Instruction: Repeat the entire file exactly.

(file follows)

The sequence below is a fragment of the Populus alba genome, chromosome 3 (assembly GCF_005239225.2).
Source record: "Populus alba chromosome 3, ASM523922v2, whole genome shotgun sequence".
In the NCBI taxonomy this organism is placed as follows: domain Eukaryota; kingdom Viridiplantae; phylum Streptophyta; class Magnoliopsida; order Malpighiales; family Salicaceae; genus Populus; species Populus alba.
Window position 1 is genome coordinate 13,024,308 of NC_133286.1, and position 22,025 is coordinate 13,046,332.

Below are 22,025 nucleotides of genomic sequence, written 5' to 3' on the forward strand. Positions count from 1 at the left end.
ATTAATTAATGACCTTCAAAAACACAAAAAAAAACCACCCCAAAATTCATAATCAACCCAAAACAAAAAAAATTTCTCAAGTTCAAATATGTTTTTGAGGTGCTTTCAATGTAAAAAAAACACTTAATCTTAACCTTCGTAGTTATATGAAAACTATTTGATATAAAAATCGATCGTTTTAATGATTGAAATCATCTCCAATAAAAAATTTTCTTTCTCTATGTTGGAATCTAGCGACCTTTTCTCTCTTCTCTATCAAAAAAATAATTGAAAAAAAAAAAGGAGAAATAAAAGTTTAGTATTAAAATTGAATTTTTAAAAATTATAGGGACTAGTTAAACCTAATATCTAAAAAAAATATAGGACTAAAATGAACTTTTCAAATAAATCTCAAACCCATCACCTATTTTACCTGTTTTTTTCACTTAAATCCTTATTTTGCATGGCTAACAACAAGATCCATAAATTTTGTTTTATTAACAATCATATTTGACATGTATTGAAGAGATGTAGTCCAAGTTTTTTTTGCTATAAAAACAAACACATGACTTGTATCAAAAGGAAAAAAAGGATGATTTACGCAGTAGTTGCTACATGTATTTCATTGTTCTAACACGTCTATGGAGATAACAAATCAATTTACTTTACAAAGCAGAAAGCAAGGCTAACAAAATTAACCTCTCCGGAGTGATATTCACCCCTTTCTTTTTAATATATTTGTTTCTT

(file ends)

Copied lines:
The sequence below is a fragment of the Populus alba genome, chromosome 3 (assembly GCF_005239225.2).
Source record: "Populus alba chromosome 3, ASM523922v2, whole genome shotgun sequence".
In the NCBI taxonomy this organism is placed as follows: domain Eukaryota; kingdom Viridiplantae; phylum Streptophyta; class Magnoliopsida; order Malpighiales; family Salicaceae; genus Populus; species Populus alba.
Window position 1 is genome coordinate 13,024,308 of NC_133286.1, and position 22,025 is coordinate 13,046,332.

Below are 22,025 nucleotides of genomic sequence, written 5' to 3' on the forward strand. Positions count from 1 at the left end.
ATTAATTAATGACCTTCAAAAACACAAAAAAAAACCACCCCAAAATTCATAATCAACCCAAAACAAAAAAAATTTCTCAAGTTCAAATATGTTTTTGAGGTGCTTTCAATGTAAAAAAAACACTTAATCTTAACCTTCGTAGTTATATGAAAACTATTTGATATAAAAATCGATCGTTTTAATGATTGAAATCATCTCCAATAAAAAATTTTCTTTCTCTATGTTGGAATCTAGCGACCTTTTCTCTCTTCTCTATCAAAAAAATAATTGAAAAAAAAAAAGGAGAAATAAAAGTTTAGTATTAAAATTGAATTTTTAAAAATTATAGGGACTAGTTAAACCTAATATCTAAAAAAAATATAGGACTAAAATGAACTTTTCAAATAAATCTCAAACCCATCACCTATTTTACCTGTTTTTTTCACTTAAATCCTTATTTTGCATGGCTAACAACAAGATCCATAAATTTTGTTTTATTAACAATCATATTTGACATGTATTGAAGAGATGTAGTCCAAGTTTTTTTTGCTATAAAAACAAACACATGACTTGTATCAAAAGGAAAAAAAGGATGATTTACGCAGTAGTTGCTACATGTATTTCATTGTTCTAACACGTCTATGGAGATAACAAATCAATTTACTTTACAAAGCAGAAAGCAAGGCTAACAAAATTAACCTCTCCGGAGTGATATTCACCCCTTTCTTTTTAATATATTTGTTTCTT